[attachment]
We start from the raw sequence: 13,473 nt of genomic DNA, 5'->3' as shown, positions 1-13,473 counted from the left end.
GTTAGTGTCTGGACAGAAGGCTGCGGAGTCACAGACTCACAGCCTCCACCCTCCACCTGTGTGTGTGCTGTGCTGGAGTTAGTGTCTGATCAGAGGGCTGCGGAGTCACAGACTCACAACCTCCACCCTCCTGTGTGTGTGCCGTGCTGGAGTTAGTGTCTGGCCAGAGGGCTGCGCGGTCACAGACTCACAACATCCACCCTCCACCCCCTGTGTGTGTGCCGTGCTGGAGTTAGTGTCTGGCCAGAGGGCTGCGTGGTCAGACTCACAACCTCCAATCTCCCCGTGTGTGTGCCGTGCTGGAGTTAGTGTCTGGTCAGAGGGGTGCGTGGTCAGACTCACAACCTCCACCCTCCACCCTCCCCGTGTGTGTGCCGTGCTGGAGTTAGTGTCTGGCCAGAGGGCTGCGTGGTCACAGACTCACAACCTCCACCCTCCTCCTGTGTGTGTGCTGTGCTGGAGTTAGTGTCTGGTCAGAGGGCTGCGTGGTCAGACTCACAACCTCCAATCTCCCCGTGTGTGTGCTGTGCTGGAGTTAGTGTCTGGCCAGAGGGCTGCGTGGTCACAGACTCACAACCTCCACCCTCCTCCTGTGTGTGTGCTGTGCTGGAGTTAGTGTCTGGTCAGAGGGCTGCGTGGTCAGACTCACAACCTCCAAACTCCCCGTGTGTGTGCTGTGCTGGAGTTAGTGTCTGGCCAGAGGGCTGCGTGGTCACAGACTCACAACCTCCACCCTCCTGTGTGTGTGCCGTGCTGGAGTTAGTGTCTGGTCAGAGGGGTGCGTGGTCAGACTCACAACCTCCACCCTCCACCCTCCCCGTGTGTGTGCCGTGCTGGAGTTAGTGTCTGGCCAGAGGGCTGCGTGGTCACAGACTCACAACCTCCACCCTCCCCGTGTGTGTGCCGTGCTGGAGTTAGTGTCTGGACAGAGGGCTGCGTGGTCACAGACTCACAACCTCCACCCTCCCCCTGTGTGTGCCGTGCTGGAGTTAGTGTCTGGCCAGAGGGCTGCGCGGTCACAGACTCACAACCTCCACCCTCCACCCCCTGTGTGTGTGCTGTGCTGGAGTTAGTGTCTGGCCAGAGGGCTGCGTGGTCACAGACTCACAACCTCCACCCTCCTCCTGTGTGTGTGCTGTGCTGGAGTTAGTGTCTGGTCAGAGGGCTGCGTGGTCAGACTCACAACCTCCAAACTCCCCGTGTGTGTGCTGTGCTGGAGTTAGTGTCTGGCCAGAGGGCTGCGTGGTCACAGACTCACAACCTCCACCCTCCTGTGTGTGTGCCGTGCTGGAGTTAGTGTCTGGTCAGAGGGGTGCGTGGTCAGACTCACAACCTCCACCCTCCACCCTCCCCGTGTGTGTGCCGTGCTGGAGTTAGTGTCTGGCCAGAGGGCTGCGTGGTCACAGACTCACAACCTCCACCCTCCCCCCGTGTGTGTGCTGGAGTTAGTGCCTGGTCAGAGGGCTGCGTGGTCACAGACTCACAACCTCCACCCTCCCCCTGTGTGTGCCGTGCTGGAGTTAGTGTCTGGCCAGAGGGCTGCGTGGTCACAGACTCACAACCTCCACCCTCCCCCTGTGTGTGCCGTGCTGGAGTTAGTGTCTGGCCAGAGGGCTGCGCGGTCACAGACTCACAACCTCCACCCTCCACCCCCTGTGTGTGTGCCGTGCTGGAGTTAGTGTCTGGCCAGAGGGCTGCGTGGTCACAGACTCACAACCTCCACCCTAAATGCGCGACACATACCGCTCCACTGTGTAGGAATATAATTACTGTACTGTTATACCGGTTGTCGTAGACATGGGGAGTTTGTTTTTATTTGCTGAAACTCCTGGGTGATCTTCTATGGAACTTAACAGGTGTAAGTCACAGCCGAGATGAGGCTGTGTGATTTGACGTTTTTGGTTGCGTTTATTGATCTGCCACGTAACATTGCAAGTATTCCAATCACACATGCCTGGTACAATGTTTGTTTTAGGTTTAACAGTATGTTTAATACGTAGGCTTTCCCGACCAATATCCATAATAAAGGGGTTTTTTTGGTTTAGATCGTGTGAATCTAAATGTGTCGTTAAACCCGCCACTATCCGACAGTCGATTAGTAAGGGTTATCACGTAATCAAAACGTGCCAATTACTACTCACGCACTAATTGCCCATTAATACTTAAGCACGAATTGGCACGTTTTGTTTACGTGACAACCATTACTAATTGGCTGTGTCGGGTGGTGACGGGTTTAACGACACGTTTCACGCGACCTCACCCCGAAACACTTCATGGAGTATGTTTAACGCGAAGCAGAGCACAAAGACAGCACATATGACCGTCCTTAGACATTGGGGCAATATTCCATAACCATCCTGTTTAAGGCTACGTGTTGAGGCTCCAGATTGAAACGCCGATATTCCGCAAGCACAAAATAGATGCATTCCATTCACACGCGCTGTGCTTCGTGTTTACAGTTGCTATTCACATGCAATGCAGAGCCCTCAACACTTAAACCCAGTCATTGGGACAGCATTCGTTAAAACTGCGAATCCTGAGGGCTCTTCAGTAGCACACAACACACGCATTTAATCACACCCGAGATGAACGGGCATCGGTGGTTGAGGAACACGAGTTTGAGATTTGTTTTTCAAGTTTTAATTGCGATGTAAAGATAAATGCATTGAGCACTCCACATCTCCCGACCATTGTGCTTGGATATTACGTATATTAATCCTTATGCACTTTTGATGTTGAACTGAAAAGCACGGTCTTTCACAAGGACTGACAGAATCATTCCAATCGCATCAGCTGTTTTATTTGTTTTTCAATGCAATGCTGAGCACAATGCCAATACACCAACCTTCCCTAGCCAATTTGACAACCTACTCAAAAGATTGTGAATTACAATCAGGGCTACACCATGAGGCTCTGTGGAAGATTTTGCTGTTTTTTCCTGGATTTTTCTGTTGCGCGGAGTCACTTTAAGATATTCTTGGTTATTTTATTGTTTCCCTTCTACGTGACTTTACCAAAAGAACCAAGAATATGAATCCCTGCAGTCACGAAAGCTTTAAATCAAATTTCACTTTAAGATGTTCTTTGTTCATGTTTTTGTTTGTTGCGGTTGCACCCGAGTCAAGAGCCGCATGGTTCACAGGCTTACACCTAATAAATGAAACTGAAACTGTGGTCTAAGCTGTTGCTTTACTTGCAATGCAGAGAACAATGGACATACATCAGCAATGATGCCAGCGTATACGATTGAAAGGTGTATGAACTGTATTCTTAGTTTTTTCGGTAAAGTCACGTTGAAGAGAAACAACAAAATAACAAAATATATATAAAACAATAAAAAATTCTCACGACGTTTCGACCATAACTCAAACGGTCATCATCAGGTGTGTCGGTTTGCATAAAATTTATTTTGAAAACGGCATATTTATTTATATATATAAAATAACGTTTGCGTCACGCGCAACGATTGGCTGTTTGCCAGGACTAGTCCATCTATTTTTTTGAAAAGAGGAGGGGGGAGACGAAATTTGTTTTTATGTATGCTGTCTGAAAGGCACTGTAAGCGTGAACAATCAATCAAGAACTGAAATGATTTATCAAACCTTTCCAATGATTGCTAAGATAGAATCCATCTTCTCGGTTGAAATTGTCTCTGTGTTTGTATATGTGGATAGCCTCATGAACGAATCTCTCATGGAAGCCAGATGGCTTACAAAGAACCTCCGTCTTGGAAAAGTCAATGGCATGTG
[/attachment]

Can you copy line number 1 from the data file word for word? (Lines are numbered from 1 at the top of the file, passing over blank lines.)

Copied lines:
We start from the raw sequence: 13,473 nt of genomic DNA, 5'->3' as shown, positions 1-13,473 counted from the left end.